Cryptography Weekly Newsletter

Cryptography newsletter

Top new questions this week:

If you hashed a hash an infinite number of times would you end up with a unique hash?

If you took a hashing algorithm for example MD5 and repeatedly passed the output hash back into the algorithm an arbitrarily large number of times would you eventually end up with one unique hash? My ...

hash entropy  
asked by Alex Lewis 8 votes
answered by Thomas Pornin 23 votes

Is it possible to break enigma code with a todays laptop

I have a 500 characters enigma encoded text. Random rollers were used (not the ones from wikipedia). I know of this flaw. I can guess some words that sould be in the text, but this probably doesn't ...

encryption history  
asked by kyra 7 votes

Can cycle finding techniques reduce the memory usage of the MitM attack against 2DES and 3DES?

A 2DES like cipher $c=E^{(2)}_{K_2}(E^{(1)}_{K_1}(p))$ where both halves have an $n$ bit key is vulnerable to a meet-in-the-middle attack. Meet-in-the-middle using a big table Create a table ...

meet-in-the-middle-attack  
asked by CodesInChaos 5 votes
answered by fgrieu 1 vote

Adding two public keys

secp256k1 (the signature scheme used by Bitcoin) has the interesting property that you can add two public keys to get a combined key that requires both private keys to produce signatures for. Is ...

ecdsa  
asked by Nick ODell 4 votes
answered by D.W. 4 votes

Has human-generated entropy ever been a real problem?

I know the topic of human brains generating random numbers has been discussed here and in Cognitive Sciences before, but I am interested in a particular part of it: In an introductory book to ...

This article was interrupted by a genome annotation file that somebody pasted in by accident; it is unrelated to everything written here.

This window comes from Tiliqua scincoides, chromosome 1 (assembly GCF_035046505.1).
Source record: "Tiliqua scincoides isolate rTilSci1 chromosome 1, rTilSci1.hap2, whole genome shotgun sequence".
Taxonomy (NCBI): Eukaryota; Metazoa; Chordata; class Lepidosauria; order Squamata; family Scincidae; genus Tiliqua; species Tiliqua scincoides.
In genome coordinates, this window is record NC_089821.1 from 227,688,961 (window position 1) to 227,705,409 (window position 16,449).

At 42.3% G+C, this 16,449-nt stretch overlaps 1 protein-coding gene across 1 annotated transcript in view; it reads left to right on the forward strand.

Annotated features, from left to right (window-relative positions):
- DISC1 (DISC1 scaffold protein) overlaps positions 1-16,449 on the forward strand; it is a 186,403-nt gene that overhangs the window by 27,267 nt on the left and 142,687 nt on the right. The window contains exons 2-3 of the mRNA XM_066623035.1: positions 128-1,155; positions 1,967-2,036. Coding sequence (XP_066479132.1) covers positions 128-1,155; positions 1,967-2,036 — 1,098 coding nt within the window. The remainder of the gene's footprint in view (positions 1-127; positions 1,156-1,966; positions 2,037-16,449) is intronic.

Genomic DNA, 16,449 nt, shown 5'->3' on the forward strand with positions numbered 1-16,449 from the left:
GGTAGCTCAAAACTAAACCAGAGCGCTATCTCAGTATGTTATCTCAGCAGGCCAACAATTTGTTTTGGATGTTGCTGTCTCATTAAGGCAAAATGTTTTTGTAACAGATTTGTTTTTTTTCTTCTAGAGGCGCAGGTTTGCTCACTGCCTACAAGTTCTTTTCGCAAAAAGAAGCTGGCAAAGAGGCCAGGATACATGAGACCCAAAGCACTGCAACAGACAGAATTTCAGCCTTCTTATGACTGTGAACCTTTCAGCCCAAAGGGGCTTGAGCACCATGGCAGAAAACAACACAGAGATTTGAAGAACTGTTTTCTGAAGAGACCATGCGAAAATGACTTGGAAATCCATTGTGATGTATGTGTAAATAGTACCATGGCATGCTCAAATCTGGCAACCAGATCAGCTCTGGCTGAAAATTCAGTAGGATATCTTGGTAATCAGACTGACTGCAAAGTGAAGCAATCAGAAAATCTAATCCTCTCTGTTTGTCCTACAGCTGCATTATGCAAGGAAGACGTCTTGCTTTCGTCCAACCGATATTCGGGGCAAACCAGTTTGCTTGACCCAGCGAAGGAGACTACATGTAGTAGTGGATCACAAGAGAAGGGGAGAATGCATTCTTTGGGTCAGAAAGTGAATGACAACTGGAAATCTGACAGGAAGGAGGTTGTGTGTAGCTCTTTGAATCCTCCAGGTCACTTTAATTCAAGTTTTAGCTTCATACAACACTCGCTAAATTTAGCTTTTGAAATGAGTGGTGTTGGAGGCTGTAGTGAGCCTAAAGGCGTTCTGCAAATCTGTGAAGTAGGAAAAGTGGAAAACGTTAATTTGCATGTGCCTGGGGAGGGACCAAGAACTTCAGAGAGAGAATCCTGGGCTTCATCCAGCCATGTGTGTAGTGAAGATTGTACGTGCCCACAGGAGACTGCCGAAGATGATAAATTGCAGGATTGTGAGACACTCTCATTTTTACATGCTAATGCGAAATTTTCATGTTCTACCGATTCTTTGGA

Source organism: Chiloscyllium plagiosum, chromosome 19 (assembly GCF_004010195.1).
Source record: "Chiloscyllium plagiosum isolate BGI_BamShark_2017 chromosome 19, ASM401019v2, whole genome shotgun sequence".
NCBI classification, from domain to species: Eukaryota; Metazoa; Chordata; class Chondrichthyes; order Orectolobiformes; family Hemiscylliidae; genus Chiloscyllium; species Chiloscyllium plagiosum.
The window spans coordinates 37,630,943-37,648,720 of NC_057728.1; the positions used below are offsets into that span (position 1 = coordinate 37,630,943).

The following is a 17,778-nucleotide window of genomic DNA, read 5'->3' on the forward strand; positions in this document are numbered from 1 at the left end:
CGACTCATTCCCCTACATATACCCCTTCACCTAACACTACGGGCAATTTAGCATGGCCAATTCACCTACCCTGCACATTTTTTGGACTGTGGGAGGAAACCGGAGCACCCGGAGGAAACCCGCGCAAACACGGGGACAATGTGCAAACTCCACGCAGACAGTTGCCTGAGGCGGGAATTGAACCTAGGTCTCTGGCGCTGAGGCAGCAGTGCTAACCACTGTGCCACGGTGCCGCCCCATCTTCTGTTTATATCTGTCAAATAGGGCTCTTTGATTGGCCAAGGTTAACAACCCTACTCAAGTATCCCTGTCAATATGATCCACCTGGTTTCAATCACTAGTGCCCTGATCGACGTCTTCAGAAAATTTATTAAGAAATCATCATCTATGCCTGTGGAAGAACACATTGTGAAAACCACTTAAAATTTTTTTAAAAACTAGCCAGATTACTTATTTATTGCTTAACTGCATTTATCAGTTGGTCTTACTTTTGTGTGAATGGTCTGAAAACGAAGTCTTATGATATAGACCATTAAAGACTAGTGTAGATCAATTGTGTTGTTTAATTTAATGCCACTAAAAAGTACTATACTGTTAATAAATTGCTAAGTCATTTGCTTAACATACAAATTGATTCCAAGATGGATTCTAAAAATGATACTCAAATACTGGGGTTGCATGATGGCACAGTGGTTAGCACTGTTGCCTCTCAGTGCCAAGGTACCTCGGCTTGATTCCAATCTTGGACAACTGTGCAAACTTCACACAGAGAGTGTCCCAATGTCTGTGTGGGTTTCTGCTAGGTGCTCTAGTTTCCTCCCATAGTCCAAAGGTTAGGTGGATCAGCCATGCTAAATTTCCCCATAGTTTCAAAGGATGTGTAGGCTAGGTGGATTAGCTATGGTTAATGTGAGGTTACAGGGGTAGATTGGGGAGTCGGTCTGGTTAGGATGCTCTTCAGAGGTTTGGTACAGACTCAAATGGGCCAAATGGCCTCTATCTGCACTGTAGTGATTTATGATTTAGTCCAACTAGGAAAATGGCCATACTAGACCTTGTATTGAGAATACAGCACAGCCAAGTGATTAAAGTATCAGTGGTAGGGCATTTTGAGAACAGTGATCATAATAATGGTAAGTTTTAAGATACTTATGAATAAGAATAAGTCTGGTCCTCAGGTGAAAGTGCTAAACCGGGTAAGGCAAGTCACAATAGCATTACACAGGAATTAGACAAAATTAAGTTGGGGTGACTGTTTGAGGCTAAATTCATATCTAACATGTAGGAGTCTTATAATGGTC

entropy  
asked by user2891462 4 votes
answered by gowenfawr 7 votes

Can Grover's algorithm be parallized?

Using a quantum computer, Grover's algorithm can search an unordered list of length $N$ in time $\sqrt{N}$. Applied to cryptography this means that it can recover $n$ bit keys and find preimages for ...

post-quantum-cryptography  
asked by CodesInChaos 4 votes

Non adjacent form of an integer is unique

I have tried to look up the proof for NAF (Non-adjacent form) being unique for every integer, but as far as I have seen, textbooks only mention it as a property of NAF, but no proof is given. Also I ...

elliptic-curves number-theory  
asked by Vi Jay 3 votes
answered by fgrieu 5 votes

Greatest hits from previous weeks:

How does TLS_FALLBACK_SCSV help?

After reading through https://tools.ietf.org/html/draft-ietf-tls-downgrade-scsv-0, I could understand that this option is recommened for use when one has legacy SSL Servers which only support SSLv3. ...

ssl openssl  
asked by dpb 2 votes
answered by lxgr 6 votes

How does asymmetric encryption work?

I've always been interested in encryption but I have never found a good explanation (beginners explanation) of how encryption with public key and decryption with private key works. How does it ...

public-key  
asked by Senad Meškin 23 votes
answered by Thomas Pornin 21 votes

Can you answer these?

How to securely map an element from an smaller domain to the other element in a large domain

Problem: I have a small sized domain, say s-bit. It's clear that the probability for an adversary to guess an element is $ \frac{1}{2^s}$. I need to make the probability negligible. However, I need to ...

public-key provable-security encoding  
asked by user13676 1 vote

Double-and-add/Montgomery VS blinding

I'm having a hard time understanding why people use constant-time techniques to counter time-attacks, when blinding seems as good and cheaper to implement. Why do people avoid blinding in ECC?

elliptic-curves montgomery blinding time-attack  
asked by David 天宇 Wong 1 vote

Prime factorization

What is the largest integer that can be factored by modern algorithm like Msieve and GGNFS in a time less than 5 hours with normal computers? For example, can an integer like ...

factorization  
asked by Lisbeth 3 votes
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